I have no idea how to explain why I generally think well, without having my explanation seem contrived

I have no idea how to explain why I generally think well, without my explanation seeming contrived

  • The second sentence is the correct one, though I wonder if this question would be more suited for English Language Learners.
    – 568ml
    Jul 1, 2014 at 7:19
  • They do not mean the same.
    – Kris
    Jul 1, 2014 at 9:48
  • 1
    I disagree with both the above comments, and with the (currently) three closevotes saying this is "proofreading". The fact that (presumably, competent) speakers can have such different perspectives seems in and of itself sufficient evidence that there's something to be explored here. Jul 1, 2014 at 14:29

2 Answers 2


Either of these would be correct, depending upon point of view. The second, without the helping verb focuses more on the point of view of the speaker. It at least approached the notion that the speaker (I) finds the explanation contrived. On the other hand, the first version, with the helping verb, focuses more on the point of view of someone other than the speaker. If the speaker tries to explain, some other party will think the explanation is contrived.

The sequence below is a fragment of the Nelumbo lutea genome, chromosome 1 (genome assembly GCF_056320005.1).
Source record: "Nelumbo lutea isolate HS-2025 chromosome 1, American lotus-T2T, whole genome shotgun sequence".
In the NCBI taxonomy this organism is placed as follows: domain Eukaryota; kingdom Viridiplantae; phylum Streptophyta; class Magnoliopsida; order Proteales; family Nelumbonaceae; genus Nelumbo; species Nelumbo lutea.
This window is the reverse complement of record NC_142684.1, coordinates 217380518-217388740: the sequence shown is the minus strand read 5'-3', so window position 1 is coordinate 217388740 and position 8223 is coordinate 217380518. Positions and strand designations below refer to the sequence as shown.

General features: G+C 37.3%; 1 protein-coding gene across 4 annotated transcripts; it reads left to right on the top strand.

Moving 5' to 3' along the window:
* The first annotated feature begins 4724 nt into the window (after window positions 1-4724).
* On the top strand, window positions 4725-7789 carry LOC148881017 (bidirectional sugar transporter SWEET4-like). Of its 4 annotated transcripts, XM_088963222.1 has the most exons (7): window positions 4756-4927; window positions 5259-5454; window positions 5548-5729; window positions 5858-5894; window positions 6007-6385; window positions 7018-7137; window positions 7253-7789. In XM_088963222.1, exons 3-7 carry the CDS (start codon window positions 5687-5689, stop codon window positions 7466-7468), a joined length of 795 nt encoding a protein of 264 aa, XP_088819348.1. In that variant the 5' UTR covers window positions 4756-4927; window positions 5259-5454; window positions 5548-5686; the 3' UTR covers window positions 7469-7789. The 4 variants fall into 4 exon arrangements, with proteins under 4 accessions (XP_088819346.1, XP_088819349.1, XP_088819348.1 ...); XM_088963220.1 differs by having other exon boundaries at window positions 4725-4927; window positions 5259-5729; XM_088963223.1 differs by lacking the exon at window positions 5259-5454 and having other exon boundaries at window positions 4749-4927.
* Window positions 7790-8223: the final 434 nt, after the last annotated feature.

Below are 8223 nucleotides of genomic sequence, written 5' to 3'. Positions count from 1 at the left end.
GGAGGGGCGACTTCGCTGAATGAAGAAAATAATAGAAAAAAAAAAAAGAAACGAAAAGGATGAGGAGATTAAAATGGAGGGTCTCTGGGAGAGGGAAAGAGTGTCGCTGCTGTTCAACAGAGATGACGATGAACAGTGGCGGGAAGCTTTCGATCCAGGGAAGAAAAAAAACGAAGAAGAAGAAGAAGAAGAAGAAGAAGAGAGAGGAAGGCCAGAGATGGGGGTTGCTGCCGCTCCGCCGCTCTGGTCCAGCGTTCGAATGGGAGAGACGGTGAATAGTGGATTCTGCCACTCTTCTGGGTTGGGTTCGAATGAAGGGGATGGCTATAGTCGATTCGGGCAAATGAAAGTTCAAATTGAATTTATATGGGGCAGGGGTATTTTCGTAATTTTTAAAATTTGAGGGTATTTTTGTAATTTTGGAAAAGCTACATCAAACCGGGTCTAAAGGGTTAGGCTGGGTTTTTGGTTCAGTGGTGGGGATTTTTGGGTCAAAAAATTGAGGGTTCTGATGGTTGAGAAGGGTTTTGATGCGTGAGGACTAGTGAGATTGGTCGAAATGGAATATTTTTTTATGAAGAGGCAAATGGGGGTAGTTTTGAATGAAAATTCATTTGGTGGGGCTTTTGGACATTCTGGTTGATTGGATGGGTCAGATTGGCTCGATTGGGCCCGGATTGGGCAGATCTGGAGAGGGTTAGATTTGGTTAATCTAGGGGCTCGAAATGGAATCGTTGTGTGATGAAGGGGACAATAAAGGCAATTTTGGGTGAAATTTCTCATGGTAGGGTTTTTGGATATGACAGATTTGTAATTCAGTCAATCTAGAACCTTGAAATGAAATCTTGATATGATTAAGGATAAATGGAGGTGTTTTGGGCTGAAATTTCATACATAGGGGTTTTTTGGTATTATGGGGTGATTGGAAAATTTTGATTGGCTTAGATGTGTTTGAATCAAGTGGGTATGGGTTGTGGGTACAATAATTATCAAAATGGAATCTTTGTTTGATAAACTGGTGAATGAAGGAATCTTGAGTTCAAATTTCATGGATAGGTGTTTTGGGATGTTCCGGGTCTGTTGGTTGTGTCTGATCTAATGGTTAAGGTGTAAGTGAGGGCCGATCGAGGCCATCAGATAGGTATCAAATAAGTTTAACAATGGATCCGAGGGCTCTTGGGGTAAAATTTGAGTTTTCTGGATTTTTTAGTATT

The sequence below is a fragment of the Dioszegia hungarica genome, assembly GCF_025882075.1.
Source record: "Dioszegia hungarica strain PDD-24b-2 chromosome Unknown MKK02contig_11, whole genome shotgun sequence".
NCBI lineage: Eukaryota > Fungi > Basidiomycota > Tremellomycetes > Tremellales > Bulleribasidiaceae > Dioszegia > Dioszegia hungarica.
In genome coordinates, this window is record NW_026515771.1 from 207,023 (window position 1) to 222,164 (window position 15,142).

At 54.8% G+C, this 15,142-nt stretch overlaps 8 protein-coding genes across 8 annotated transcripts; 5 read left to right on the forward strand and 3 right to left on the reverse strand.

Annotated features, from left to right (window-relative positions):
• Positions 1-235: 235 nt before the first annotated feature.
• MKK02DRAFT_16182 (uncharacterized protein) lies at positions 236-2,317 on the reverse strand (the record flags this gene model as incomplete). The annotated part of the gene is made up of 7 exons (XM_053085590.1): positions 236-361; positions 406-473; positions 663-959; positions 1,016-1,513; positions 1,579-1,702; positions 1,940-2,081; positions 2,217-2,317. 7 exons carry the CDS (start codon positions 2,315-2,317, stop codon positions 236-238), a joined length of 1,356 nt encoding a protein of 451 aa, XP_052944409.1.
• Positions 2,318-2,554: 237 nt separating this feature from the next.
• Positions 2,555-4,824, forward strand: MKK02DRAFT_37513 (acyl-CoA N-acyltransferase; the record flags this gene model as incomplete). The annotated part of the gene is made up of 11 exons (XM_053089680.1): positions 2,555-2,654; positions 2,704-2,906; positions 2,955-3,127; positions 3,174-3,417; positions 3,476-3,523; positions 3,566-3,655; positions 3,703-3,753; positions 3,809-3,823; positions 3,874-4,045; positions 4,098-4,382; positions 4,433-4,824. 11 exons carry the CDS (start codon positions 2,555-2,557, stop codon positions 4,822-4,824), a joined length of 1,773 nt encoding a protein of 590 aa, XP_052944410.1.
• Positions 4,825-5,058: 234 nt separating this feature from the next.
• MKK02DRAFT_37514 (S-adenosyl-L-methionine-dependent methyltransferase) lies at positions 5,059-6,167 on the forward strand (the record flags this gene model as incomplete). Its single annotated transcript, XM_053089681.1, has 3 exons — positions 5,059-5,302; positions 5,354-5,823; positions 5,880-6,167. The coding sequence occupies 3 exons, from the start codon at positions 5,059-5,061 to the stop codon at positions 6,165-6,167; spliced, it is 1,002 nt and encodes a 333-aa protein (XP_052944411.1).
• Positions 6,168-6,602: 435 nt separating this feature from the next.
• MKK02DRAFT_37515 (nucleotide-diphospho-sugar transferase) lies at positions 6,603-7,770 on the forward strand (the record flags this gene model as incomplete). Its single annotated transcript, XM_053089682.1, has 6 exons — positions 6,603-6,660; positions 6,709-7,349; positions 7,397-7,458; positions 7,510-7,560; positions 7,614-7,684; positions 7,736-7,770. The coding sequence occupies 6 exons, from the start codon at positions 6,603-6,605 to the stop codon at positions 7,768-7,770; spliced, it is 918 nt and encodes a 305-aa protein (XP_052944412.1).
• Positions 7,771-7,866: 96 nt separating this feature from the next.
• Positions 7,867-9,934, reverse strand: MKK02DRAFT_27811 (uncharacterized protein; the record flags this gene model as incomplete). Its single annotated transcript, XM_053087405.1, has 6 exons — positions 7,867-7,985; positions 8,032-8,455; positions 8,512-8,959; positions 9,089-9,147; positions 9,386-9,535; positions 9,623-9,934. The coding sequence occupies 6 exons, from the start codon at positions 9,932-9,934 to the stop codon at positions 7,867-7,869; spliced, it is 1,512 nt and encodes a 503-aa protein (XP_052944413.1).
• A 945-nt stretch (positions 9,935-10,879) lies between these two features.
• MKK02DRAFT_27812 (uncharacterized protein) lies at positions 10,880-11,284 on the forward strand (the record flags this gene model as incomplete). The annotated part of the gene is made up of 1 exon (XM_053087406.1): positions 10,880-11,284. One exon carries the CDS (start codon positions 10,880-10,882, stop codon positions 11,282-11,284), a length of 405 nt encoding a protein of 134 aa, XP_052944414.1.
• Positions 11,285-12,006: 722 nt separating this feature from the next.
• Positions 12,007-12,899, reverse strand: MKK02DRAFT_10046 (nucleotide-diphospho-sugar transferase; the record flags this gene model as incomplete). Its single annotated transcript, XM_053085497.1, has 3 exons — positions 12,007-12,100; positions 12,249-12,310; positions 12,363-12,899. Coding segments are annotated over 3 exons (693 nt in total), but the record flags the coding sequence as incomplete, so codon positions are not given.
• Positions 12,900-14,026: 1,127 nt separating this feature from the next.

I think the second one is best, but more importantly, your meaning is unclear... Unless it is explained elsewhere in your writing, describing yourself as one who can think well is confusing to the reader. Are you referring to your accelerated intellectual abilities? If so, I suggest replacing the words "why I think well" in the following way...

I have no idea how to explain my advanced reasoning skills without my explanation sounding contrived.

Note: No comma is needed in this sentence, and I replaced seeming with sounding.... I also removed the word "generally," a word that is considered unnecessary, in general. ;)

  • Second of two can only be 'better' not 'best.' :)
    – Kris
    Jul 1, 2014 at 9:41

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